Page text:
Note: Although character objects can represent all of Unicode, the model of alphabetic case used covers only ASCII letters, which means that case-insensitive comparisons and case conversions are incorrect for non-ASCII letters. This will eventually be fixed.
If char is a character representing a digit in the given radix, returns the corresponding integer value. If you specify radix (which must be an exact integer between 2 and 36 inclusive), the conversion is done in that base, otherwise it is done in base 10. If char doesn't represent a digit in base radix,
Note that this procedure is insensitive to the alphabetic case of char.(char->digit #\8) => 8 (char->digit #\e 16) => 14 (char->digit #\e) => #f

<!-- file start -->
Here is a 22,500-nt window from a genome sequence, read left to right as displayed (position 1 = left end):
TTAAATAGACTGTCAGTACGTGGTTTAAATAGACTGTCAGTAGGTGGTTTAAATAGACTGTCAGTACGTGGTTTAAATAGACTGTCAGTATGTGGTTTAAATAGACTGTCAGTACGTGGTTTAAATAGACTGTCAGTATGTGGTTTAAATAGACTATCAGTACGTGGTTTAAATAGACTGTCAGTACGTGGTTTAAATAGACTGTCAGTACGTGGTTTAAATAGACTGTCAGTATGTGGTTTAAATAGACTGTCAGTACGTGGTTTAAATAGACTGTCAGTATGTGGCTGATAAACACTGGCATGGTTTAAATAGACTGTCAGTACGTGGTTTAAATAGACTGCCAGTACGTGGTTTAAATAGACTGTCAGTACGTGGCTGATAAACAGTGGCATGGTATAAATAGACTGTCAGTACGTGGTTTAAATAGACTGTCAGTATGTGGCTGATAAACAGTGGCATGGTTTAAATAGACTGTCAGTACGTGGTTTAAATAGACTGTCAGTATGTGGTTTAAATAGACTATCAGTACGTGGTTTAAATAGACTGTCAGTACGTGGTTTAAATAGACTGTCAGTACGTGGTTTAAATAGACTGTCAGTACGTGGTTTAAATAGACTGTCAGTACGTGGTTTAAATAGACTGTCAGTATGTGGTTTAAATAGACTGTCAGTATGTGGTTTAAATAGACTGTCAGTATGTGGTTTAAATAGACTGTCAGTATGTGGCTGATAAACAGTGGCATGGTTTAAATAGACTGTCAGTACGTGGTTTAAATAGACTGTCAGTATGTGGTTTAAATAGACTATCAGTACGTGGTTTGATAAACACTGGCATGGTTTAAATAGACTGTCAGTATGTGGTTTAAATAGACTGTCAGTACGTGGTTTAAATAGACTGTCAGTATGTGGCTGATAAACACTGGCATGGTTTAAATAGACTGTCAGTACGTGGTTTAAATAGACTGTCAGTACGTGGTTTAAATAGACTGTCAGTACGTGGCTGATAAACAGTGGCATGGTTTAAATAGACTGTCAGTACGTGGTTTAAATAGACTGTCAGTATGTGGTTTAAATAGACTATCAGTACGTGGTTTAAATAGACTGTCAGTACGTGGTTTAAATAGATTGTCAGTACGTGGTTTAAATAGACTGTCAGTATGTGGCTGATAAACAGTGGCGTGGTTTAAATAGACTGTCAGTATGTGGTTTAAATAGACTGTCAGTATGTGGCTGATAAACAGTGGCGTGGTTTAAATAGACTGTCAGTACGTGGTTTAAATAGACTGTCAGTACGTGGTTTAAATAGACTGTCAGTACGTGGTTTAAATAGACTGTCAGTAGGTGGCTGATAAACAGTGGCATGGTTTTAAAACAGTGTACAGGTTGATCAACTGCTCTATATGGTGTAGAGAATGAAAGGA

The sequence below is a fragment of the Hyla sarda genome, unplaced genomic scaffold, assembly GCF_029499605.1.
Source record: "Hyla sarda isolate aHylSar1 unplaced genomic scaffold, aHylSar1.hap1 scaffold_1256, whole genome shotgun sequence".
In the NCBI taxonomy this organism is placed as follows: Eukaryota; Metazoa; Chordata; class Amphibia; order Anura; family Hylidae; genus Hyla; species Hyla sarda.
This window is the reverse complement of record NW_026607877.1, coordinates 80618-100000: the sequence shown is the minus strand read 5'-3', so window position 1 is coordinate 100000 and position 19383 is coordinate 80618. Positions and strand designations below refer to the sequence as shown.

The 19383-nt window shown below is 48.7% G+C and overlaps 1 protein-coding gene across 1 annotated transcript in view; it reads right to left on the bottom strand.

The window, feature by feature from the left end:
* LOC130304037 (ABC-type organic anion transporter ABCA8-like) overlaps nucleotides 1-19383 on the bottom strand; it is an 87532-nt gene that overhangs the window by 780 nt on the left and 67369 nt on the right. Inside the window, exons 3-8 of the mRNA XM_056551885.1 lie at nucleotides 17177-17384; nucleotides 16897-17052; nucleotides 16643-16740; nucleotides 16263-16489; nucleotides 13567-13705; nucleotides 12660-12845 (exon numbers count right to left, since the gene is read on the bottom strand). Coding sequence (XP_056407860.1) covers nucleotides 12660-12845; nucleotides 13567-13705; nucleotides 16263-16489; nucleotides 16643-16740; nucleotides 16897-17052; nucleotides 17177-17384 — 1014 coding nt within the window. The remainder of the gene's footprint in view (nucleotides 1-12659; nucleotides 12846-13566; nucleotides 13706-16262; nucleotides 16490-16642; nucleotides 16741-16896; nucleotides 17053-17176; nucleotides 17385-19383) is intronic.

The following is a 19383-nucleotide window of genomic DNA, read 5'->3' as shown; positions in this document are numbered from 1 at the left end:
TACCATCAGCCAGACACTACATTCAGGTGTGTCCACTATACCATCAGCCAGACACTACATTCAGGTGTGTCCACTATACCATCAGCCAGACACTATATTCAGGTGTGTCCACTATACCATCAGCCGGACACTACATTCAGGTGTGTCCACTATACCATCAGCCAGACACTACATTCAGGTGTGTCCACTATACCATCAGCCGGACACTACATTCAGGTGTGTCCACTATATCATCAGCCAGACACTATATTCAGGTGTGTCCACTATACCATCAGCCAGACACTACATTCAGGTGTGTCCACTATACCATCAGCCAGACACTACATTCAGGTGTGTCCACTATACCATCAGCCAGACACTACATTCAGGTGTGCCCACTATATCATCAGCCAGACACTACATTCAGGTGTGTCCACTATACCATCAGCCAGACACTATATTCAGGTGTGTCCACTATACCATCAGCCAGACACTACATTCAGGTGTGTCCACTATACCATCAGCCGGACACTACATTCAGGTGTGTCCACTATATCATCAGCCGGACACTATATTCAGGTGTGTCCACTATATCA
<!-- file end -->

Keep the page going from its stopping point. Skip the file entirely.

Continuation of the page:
Returns a character that represents digit in the radix given by radix. Radix must be an exact integer between 2 and 36 (inclusive), and defaults to 10. Digit, which must be an exact non-negative integer, should be less than radix; if digit is greater than or equal to radix,
#f.(digit->char 8) => #\8 (digit->char 14 16) => #\E